by Kevin Tumlinson
Indie authors are incredible.
Few industries match publishing for the sheer volume of challenges, demands, and overhead—from production costs to distribution considerations to marketing strategies. These are the types of challenges met by tech giants and globe-spanning corporations, with budgets and teams of experts and professionals to help meet the demand. And yet, these same challenges are faced by the independent author on a daily basis, often operating with only a shoestring budget and a lot of elbow grease.
Bring it. We’re indie. We can take it.
Indie authors have all the tenacity and courage it takes to DIY their way to publishing success, but that doesn’t mean they have to do it all alone. In 2012, Draft2Digital was formed by a bestselling author and two of his code-genius friends, specifically to help will-be authors to convert, publish, and distribute their books worldwide, with support the whole way. The idea was to build tools and resources that would let writers … well … write, while not having to worry about much else.
There are several things to consider when you’re building and growing your indie author career. Let’s take a look at the roadmap, with a few mile markers from D2D, to help you along the way. Continue reading “The Indie Author Roadmap – Part 1”
Here at Indies Unlimited, we are always striving to bring our readers more resources to help them on their writing, publishing, and marketing journeys. Our goal is to help authors do everything themselves (except for editing!) so they can put out professional books at as low a cost as possible. Today we hand the floor over to Caleb Clayton of Caleb’s Formatting Service who took the time to produce an excellent Book Formatting Resource page for us. The resource page will be located in our drop-down menu – but today you can read it below. – The Admin.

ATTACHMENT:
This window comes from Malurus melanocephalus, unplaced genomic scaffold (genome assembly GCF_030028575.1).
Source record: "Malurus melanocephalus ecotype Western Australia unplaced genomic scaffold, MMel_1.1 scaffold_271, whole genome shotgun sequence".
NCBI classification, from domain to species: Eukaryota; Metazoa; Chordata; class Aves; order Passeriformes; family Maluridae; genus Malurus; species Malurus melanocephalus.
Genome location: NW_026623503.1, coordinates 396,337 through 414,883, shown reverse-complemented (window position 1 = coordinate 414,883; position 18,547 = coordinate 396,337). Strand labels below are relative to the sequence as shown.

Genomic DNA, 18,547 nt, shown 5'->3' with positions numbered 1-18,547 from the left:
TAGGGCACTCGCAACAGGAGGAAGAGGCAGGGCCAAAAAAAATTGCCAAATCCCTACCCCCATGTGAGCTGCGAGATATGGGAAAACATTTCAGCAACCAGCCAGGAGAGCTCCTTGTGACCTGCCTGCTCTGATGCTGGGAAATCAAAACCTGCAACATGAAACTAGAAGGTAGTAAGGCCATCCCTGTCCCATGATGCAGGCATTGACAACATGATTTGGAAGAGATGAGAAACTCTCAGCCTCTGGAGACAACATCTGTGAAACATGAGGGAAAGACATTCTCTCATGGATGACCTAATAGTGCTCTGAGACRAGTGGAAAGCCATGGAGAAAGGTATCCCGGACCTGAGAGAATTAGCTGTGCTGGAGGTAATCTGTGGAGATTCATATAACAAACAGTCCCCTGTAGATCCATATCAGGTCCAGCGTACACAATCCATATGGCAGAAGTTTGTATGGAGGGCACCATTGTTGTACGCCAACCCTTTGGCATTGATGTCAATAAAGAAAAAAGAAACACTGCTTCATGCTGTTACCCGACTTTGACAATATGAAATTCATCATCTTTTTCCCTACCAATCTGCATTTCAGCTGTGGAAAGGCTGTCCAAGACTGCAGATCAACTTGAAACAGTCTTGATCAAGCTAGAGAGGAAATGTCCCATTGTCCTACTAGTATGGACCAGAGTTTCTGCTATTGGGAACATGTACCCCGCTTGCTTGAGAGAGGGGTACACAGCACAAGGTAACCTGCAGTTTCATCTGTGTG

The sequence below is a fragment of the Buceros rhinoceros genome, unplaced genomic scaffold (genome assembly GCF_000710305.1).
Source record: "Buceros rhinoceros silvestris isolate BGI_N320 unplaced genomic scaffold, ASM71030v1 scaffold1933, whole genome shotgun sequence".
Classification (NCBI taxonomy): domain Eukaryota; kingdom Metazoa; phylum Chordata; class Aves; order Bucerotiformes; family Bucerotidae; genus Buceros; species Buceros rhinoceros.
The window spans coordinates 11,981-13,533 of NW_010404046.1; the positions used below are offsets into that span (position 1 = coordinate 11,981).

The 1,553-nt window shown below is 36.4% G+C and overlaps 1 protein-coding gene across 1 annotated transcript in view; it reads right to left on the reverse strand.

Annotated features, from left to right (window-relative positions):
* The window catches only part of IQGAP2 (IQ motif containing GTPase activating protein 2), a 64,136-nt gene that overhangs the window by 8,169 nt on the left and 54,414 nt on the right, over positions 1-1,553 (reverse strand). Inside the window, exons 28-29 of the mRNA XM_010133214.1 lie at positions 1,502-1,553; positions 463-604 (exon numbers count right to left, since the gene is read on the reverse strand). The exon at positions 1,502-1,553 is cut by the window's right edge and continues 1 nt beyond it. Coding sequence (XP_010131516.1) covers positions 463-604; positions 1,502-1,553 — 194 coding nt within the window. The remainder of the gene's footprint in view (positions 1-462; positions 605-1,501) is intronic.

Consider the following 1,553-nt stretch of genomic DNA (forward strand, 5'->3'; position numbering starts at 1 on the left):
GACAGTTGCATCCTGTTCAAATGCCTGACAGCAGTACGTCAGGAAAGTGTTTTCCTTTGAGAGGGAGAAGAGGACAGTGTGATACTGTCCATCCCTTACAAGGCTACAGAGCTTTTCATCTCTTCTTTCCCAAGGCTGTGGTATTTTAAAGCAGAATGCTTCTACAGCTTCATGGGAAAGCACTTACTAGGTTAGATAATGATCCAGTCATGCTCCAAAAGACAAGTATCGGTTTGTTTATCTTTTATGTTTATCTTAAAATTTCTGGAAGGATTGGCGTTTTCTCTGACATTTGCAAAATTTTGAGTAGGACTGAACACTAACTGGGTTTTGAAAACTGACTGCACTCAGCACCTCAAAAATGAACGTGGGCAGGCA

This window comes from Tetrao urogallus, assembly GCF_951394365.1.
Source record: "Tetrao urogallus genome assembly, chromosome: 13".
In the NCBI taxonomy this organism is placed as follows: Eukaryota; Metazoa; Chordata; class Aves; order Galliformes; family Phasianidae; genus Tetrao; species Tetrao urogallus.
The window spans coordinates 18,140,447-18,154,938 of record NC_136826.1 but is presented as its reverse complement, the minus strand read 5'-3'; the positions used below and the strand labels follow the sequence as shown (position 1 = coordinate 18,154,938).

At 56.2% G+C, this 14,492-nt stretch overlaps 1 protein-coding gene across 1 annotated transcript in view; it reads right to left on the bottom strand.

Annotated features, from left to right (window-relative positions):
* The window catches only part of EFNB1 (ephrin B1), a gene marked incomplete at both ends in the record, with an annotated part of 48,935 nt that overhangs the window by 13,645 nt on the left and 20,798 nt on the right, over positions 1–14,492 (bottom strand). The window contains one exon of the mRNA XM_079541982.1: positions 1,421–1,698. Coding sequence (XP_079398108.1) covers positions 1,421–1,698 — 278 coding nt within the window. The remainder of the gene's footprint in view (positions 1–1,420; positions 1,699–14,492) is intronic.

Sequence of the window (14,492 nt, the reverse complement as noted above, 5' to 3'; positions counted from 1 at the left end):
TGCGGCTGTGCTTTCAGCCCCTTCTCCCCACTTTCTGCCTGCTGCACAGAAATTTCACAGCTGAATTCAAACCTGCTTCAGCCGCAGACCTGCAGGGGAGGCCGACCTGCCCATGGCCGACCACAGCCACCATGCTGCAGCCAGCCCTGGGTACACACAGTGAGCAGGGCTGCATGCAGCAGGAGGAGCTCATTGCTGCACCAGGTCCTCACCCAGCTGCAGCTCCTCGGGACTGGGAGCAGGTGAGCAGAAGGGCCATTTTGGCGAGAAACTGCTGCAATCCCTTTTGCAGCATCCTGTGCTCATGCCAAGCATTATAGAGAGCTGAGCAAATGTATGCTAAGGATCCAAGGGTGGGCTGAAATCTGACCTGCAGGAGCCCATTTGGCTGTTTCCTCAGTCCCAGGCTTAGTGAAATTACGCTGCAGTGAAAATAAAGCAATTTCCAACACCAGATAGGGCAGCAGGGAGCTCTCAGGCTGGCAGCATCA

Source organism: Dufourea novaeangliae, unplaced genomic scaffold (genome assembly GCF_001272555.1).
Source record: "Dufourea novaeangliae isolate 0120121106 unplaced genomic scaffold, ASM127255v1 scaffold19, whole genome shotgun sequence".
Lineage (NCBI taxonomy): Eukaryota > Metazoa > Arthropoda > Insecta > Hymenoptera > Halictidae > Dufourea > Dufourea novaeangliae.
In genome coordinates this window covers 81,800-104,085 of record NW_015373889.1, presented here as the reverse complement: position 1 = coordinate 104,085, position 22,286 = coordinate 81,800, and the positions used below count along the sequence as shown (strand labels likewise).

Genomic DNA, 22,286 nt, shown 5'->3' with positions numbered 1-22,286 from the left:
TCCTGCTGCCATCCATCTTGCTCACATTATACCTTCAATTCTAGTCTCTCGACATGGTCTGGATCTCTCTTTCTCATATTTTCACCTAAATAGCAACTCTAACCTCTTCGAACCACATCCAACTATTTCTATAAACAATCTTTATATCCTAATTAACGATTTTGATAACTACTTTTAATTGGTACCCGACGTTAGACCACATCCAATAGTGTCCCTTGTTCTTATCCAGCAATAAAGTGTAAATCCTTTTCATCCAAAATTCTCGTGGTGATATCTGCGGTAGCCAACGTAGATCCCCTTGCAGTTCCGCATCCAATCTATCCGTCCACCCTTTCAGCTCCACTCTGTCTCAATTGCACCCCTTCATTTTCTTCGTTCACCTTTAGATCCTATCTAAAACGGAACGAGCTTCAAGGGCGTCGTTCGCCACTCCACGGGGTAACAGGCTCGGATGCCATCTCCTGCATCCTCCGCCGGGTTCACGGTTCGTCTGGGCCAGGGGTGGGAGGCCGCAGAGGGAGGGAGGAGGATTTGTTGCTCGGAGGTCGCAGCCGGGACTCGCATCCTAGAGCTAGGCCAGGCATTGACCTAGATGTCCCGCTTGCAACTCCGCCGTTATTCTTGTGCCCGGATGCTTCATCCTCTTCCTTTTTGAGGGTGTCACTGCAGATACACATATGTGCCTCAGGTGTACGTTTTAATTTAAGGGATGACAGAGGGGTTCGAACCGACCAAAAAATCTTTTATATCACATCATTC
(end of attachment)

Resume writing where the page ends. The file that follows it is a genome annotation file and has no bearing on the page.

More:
Yes, you can format your eBook and paperback in Word. Not too long ago, I wrote a post for Indies Unlimited offering tips – Tips for Formatting Your Book Correctly in Microsoft Word – and Melinda Clayton (yes we’re related) has also given some handy formatting tips in this article – Drop Caps, Indents, and Other Formatting Tricks in Word.
And it’s still true. You can absolutely format your eBook or paperback in Word, but there are some steps that need to be followed. Continue reading “Our New Book Formatting Resource Page”
by John Low
So… you have finished writing your book, and now you would like to publish it as an eBook. You have decided that you want to contract out the formatting, but are confused as to exactly what it is that formatting companies need from you. In this article, this will be clarified for you.
What is eBook Formatting?
What, exactly, is eBook formatting? eBook formatting is the process of turning a manuscript file (like a Word document) into a digital format that can be published as an eBook.
The Difference between eBooks and Prints Books Continue reading “What Do Formatting Companies Require from Authors and Why”
Once we’re done writing a book, it’s time for eBook and print edition formatting. Going back through again and again to check all the small details and make sure it’s all correct can be a frustrating time sink. I’ve found that if I try to check on everything as I read back through, I tend to miss things, so I developed a process where I go through once to check on just the headers, another time to check just the footers, a third time to check on just the formatting of the chapter titles, then again for whatever else might be required in that particular book. Very time-consuming.
It got me thinking about a post RJ Crayton wrote a while back about doing a story bible. The story bible is more about the content of the book: the names, ages, descriptions of the characters, relevant plot points, dates, locations — anything, really, that you need to keep track of while you’re writing. I realized we could do a similar thing for the double-checking process at the end, and it was really brought home to me when I was beta-reading a book for a friend and I found glaring inconsistencies throughout. One chapter header was bold, the next was not; one chapter header had two blank lines after it, the next had none. I realized a detailed checklist could help a writer go back through the book and catch (hopefully) every little formatting slip-up that sometimes slips in. Continue reading “Book Formatting Checklist”